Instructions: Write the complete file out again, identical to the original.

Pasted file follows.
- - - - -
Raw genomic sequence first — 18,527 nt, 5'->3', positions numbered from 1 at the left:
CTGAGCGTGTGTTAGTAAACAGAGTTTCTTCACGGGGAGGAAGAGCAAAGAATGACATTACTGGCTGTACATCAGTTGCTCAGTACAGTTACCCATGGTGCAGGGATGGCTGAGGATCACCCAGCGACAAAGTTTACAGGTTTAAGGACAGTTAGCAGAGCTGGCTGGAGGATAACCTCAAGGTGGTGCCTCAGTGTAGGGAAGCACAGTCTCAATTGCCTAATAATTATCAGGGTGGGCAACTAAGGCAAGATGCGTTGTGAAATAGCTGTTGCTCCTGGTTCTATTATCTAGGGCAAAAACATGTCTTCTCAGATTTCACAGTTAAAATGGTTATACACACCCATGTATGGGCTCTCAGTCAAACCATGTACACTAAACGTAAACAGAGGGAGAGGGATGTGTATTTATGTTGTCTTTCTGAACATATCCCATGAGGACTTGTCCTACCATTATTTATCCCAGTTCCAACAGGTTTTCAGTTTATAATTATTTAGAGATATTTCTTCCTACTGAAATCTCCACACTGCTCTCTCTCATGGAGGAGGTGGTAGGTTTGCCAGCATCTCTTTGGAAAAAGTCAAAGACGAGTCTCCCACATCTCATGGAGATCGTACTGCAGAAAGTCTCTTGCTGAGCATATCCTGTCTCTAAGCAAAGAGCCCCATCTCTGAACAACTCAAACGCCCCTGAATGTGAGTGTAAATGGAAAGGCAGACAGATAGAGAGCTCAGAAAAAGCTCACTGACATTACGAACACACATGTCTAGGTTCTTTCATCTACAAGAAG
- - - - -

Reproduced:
Raw genomic sequence first — 18,527 nt, 5'->3', positions numbered from 1 at the left:
CTGAGCGTGTGTTAGTAAACAGAGTTTCTTCACGGGGAGGAAGAGCAAAGAATGACATTACTGGCTGTACATCAGTTGCTCAGTACAGTTACCCATGGTGCAGGGATGGCTGAGGATCACCCAGCGACAAAGTTTACAGGTTTAAGGACAGTTAGCAGAGCTGGCTGGAGGATAACCTCAAGGTGGTGCCTCAGTGTAGGGAAGCACAGTCTCAATTGCCTAATAATTATCAGGGTGGGCAACTAAGGCAAGATGCGTTGTGAAATAGCTGTTGCTCCTGGTTCTATTATCTAGGGCAAAAACATGTCTTCTCAGATTTCACAGTTAAAATGGTTATACACACCCATGTATGGGCTCTCAGTCAAACCATGTACACTAAACGTAAACAGAGGGAGAGGGATGTGTATTTATGTTGTCTTTCTGAACATATCCCATGAGGACTTGTCCTACCATTATTTATCCCAGTTCCAACAGGTTTTCAGTTTATAATTATTTAGAGATATTTCTTCCTACTGAAATCTCCACACTGCTCTCTCTCATGGAGGAGGTGGTAGGTTTGCCAGCATCTCTTTGGAAAAAGTCAAAGACGAGTCTCCCACATCTCATGGAGATCGTACTGCAGAAAGTCTCTTGCTGAGCATATCCTGTCTCTAAGCAAAGAGCCCCATCTCTGAACAACTCAAACGCCCCTGAATGTGAGTGTAAATGGAAAGGCAGACAGATAGAGAGCTCAGAAAAAGCTCACTGACATTACGAACACACATGTCTAGGTTCTTTCATCTACAAGAAG